Crime Library: Criminal Minds and Methods

Clifford Olson

The Beast of B.C.

The beast can take over to complete an identity if you leave a hole in yourself. In other words, it seeks a vacuum. In a healthy person the vacuum doesnt exist. Theres a sense of identity that prevents a need for the dark awareness.

A homicide offender describes his experience of the development of this dark side of the human psyche

Children are easy prey. Well aware of this, Clifford Olson took advantage of their innocence. He later told police that he quickly figured out that teenagers were alike, that they will tell you just about anything if you look and talk like you were interested in hiring them. Most were eager to get a job. Being the classic hardened con enabled him to control many situations. The confidence game gave him the opportunity to shield his real motives. He was used to getting his way, one way or another.

He appeared pleasant, friendly, even charming, openly approaching the children. However, his goal, far from friendly, was to gain their confidence until he was in a position to overcome any resistance.

Olson picks up the kids and offers them a job, said Cpl. Les Forsythe, Burnaby RCMP. He tells them hes a construction contractor and takes them to building sites to show them the jobs. Thats the line. He gets their confidenceand remember hes good at that. Hes shrewd. Hes not dumb. Hes not a bad-looking individual. He could be somebodys dad. These kids would follow along and hed offer them drugs, or a drink, or a beer. This is after hes felt them out and knows that he can probably do it with a degree of safety.

Robert Shantz, who would serve as Olsons defense lawyer for the child slayings, intended to show that his client had adopted Marcoux personality. Some evidence supported this theory:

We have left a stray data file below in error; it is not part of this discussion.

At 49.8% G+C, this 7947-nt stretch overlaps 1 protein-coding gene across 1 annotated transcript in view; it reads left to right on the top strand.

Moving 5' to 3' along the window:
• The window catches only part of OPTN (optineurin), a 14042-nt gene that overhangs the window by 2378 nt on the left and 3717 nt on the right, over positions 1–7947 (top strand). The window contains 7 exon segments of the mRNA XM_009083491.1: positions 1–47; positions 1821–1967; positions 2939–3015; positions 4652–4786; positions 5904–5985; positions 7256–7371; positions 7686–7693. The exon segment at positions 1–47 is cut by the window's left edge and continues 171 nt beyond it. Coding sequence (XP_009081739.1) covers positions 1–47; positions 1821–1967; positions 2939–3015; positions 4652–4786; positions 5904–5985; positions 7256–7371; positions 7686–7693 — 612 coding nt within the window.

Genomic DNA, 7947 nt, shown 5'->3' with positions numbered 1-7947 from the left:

Olson left five children in the same Weaver Lake-Mission area that Marcoux used for his victim.

One of the children was found close to where Marcouxs victim, Jeanna Doove, died.

Olson used the same type of ruse to pick up some of his victims.

Olson killed one of the victims at Whistler, connected to Weaver Lake by the back road Marcoux had mapped.

Like Marcoux, Olson used strangulation to dispatch some of his victims.

After Olsons sessions with Marcoux, Olson showed an insatiable appetite for child pornography.

More likely, Olson wanted to experience what Marcoux did. He has gone from being essentially a nobody to being a somebody now, said forensic psychiatrist Dr. Stanley Semrau. In his own eyes, he has celebrity status. He sees himself as the ultimate serial killer.

Peter Worthington, founding editor and a columnist of The Toronto Sun asked Olson after he was convicted how he compared himself with the famed fictional Hannibal Lecter, the cannibalistic killer of The Silence of the Lambs.

Peter, there is no comparison, Olson replied. Hannibal Lecter is fictionIm real.

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